Quote Originally Posted by cliveh View Post
No it isnít Thomas and I can understand how a hand crafted print particularly by the photographer is what a lot of people wish to see, particularly fellow darkroom workers. I suppose by value, I am talking about being precious about the print, and a lot depends on the type of picture we are looking at. A print can be crafted and produced in an infinite different ways, but only from the existing negative.
I'm not looking for an argument, but I don't agree with the 'latent image' being the purest representation of the artist's intent. It doesn't come alive until it's printed, so what's the point of worshipping the negative? It's an intermediary as a step to the destination of becoming something that is visible and comprehensible by the viewer. I mean, why do you feel it important enough to show prints here, in shows, and on your web site? Shouldn't you just let people look at your negatives? Or better yet, why not let them look with infrared light on an undeveloped piece of film with a latent image on it?

Artists make choices when they print, and it's the culmination of all their decisions in framing the exposure, exposing the film, choice of processing, interpreting the negative, cropping and framing the print, and finally toning and choice of presentation. All those decisions matter to me, and one thing that is immensely important to me is scale. Imagine a Gursky print that's several feet across, represented by an 800x600 pixel jpeg on a web site, or an 8x6" reproduction in a book. While I don't like Gursky's work in general, I can appreciate the impact of scale, which is another intention the photographer has when they make their exposures.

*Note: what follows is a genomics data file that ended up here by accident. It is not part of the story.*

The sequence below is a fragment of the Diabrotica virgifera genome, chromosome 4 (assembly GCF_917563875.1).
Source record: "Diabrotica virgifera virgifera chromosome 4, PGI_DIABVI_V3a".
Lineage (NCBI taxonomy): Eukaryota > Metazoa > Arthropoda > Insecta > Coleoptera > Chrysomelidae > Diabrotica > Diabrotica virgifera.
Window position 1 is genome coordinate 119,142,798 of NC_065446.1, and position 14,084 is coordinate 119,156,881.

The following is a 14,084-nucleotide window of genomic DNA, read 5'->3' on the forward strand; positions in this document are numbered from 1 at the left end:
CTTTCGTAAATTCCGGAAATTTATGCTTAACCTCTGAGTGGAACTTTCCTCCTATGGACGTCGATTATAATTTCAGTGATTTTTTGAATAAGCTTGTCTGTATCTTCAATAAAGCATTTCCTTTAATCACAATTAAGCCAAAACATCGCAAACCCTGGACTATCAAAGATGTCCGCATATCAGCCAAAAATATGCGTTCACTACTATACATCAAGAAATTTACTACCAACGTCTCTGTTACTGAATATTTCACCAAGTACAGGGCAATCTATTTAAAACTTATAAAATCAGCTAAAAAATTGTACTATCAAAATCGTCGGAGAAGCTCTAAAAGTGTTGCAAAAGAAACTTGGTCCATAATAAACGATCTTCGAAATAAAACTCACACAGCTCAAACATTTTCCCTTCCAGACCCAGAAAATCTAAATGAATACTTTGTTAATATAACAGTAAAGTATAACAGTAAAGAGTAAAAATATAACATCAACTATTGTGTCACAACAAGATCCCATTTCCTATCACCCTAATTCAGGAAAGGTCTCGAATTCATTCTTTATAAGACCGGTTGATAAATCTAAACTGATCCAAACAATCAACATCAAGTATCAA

So, to me, and this is my opinion, I think the final print holds tremendous value for the viewing experience. It is an entirely different experience from looking in a book, on a computer screen or projection. Someone mentioned surface texture of a print; you mentioned photogravure - the relief of the print, which I think is an important aspect of making them in the first place, and it doesn't show in a book or on a computer screen.

There are many reasons for me to enjoy the print as the ultimate form of expression.